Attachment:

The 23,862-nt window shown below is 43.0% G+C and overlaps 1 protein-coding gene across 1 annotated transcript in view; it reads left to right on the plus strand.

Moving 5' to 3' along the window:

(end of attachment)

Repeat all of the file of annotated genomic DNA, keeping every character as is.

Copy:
The 23,862-nt window shown below is 43.0% G+C and overlaps 1 protein-coding gene across 1 annotated transcript in view; it reads left to right on the plus strand.

Moving 5' to 3' along the window: